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Chapter 9: JavaScript Object Models

An object model defines the interface to the various aspects of the browser and the document that can be manipulated by JavaScript. In JavaScript, there are a variety of object models based upon browser type and version, but in general we see two primary object models employed—a Browser Object Model (BOM) and a Document Object Model (DOM). The Browser Object Model provides access to the various characteristics of a browser such as the browser window itself, the screen characteristics, the browser history, and so on. The DOM, on the other hand, provides access to the contents of the browser window, namely, the document including the various (X)HTML elements, CSS properties, and any text items.

While it would seem clear, the unfortunate reality is that the division between the DOM and the Browser Object Model is at times somewhat fuzzy and the exact document manipulation capabilities of a particular browser’s implementation of JavaScript vary significantly. This section starts our exploration of the use of the various aspects of JavaScript object models that are fundamental to the proper use of the language. We begin this chapter with an exploration of JavaScript’s initial object model and then examine the various additions made to it by browser vendors. This apparent history lesson will uncover the significant problems with the “DHTML focused” object models introduced by the browser vendors and still used by many of today’s JavaScript programmers and will motivate the rise of the standard DOM model promoted by the W3C, which is covered in the following chapter.

Object Model Overview

An object model is an interface describing the logical structure of an object and the standard ways in which it can be manipulated. Figure 9-1 presents the “big picture” of all various aspects of JavaScript including its object models. We see four primary pieces:

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Figure 9-1: JavaScript: The “big picture”
  1. The core JavaScript language (e.g., data types, operators, and statements)

  2. The core objects primarily related to data types (e.g., Date, String, and Math)

  3. The browser objects (e.g., Window, Navigator, and Location)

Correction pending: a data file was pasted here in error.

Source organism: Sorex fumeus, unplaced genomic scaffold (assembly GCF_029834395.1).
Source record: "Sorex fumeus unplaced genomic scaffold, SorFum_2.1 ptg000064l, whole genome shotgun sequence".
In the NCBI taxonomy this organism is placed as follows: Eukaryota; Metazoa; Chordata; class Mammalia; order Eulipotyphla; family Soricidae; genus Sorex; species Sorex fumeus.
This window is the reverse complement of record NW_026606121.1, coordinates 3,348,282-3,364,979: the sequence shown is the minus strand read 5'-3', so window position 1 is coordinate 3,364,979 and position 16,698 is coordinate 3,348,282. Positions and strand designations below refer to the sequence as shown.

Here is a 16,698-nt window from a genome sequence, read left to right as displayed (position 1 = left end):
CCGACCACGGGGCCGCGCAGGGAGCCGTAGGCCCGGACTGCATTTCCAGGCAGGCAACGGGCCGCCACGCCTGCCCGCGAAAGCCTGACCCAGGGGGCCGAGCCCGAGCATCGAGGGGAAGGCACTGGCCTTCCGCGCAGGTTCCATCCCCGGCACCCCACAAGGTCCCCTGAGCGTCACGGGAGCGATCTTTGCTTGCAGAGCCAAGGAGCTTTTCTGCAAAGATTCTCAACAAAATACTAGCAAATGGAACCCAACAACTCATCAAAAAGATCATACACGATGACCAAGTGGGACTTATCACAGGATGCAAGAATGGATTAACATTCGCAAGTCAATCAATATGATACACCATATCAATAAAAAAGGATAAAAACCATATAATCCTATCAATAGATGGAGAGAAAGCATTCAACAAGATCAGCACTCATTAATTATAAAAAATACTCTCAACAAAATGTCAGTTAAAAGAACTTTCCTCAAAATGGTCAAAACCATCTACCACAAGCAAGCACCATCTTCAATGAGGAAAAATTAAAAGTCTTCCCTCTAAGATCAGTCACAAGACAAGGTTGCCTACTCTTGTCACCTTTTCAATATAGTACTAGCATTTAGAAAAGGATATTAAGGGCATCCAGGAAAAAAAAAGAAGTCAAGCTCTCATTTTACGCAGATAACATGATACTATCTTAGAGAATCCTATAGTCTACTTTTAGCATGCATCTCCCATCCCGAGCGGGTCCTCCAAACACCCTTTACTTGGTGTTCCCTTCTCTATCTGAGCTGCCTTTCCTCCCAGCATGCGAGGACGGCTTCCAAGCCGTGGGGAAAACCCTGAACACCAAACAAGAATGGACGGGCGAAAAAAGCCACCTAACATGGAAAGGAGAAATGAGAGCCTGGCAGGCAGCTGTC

4. The document objects (e.g., Document, Form, and Image)

Up until this point we have focused on primarily the first and second aspects of JavaScript. This part of the language is actual fairly consistent between browser types and versions, and corresponds to the features defined by the ECMAScript specification ( However, the actual objects with which we can manipulate the browser and document do vary. In fact, in Figure 9-1 you’ll notice that it appears that the Browser Object Model (BOM) and Document Object Model (DOM) are somewhat intermixed. In previous versions of the browser there really wasn’t much of a distinction between the Browser Object Model and the Document Object Model—it was just one big mess.

By studying the history of JavaScript, we can bring some order to the chaos of competing object models. There have been four distinct object models used in JavaScript, including

  1. Traditional JavaScript object model (Netscape 2 and Internet Explorer 3)

  2. Extended JavaScript object model (Netscape 3)—basis of DOM Level 0

  3. Dynamic HTML flavored object models

    1. Internet Explorer 4.x and up

    2. Netscape 4.x only

  4. Extended Browser Object Model + Standard DOM (modern browsers)

We’ll look at each of these object models in turn and explain what features, as well as problems, each introduced. Fortunately, standards have emerged that have helped to straighten this mess out, but it will take some time before JavaScript programmers can safely let go of all browser-specific knowledge they have. Before we get into all that, let’s go back to a much simpler time and study the first object model used by JavaScript, which is safe to use in any JavaScript-aware browser.

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